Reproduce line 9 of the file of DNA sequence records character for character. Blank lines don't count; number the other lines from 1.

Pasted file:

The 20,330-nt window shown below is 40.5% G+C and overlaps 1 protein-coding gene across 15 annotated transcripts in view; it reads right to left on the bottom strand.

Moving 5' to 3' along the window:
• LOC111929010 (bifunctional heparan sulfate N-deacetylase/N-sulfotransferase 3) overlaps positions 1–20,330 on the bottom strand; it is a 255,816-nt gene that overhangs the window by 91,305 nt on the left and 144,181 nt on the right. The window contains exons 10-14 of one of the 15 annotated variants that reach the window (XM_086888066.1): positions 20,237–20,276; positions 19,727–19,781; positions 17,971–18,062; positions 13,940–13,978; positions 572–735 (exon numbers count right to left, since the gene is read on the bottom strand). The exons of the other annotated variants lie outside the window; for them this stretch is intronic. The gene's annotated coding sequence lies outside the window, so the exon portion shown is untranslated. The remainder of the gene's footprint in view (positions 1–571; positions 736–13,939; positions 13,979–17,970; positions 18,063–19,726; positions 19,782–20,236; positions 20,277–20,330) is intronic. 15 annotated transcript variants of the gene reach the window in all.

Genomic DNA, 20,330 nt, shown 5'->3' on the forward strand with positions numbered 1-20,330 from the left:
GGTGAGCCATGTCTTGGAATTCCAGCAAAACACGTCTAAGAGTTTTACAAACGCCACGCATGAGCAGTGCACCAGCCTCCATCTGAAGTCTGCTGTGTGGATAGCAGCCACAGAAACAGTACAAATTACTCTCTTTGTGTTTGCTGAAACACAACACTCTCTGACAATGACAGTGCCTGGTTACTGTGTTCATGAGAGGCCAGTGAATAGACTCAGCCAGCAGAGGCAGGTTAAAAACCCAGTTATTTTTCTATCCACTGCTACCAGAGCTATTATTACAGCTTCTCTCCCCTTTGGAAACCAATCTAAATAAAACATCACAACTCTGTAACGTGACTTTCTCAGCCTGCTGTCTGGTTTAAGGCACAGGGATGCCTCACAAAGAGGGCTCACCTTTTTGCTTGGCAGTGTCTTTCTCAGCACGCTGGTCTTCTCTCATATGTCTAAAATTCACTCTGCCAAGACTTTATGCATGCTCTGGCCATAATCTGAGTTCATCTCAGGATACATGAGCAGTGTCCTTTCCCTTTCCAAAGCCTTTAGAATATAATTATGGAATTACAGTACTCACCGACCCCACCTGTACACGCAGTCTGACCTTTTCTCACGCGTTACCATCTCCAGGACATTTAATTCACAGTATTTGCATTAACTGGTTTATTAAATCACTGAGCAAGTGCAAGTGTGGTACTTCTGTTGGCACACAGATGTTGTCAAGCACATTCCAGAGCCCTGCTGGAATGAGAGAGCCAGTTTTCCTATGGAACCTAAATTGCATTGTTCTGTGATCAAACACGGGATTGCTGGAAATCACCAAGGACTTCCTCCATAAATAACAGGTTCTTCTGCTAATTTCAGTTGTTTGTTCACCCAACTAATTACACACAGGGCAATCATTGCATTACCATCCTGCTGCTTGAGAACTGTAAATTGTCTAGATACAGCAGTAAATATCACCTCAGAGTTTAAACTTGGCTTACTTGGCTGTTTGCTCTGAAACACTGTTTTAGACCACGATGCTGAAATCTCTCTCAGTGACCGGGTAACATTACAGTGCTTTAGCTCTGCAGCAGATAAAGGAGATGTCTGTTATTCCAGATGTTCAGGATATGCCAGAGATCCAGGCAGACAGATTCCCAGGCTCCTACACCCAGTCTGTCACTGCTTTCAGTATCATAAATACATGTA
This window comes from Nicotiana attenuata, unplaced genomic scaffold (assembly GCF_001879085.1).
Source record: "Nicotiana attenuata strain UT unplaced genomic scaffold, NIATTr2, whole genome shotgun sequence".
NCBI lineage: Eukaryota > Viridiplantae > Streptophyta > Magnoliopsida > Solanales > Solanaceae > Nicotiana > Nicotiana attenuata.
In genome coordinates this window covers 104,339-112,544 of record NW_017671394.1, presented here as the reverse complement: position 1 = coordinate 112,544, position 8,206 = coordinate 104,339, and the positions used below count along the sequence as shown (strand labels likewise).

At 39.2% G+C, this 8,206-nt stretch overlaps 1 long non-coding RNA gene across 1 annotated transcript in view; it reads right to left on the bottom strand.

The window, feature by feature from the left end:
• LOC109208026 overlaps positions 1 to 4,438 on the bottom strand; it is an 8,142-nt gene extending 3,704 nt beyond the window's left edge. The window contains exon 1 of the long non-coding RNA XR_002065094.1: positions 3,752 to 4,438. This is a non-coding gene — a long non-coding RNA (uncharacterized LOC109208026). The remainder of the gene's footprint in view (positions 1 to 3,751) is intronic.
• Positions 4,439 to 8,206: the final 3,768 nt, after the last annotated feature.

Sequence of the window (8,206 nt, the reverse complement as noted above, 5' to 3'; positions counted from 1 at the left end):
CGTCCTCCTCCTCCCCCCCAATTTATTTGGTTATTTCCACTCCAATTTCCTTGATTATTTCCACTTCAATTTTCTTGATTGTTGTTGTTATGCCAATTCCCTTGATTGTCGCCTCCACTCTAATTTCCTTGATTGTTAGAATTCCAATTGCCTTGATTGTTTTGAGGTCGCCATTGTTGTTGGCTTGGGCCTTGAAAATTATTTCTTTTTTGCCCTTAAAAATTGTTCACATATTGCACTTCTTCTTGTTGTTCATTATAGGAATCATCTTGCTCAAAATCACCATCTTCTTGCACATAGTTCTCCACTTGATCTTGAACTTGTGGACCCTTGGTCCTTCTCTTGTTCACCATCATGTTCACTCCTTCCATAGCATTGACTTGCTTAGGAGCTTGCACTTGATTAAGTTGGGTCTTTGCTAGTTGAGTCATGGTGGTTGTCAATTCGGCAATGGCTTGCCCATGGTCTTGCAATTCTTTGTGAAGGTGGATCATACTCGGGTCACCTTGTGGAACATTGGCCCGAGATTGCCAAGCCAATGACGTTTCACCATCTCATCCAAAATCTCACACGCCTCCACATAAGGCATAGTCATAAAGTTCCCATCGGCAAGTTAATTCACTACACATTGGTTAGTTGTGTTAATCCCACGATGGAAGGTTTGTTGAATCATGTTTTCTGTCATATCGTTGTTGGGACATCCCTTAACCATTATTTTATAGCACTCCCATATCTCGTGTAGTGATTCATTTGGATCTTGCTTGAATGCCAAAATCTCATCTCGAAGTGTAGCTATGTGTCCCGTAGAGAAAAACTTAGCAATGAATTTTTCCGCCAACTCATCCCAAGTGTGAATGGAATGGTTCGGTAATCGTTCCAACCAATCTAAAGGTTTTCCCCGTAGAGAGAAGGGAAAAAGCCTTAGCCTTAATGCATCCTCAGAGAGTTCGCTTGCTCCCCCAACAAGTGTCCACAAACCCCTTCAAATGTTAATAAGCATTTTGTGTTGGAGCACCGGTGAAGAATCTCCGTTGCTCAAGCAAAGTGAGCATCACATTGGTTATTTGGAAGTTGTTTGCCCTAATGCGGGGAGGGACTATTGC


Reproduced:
In genome coordinates this window covers 104,339-112,544 of record NW_017671394.1, presented here as the reverse complement: position 1 = coordinate 112,544, position 8,206 = coordinate 104,339, and the positions used below count along the sequence as shown (strand labels likewise).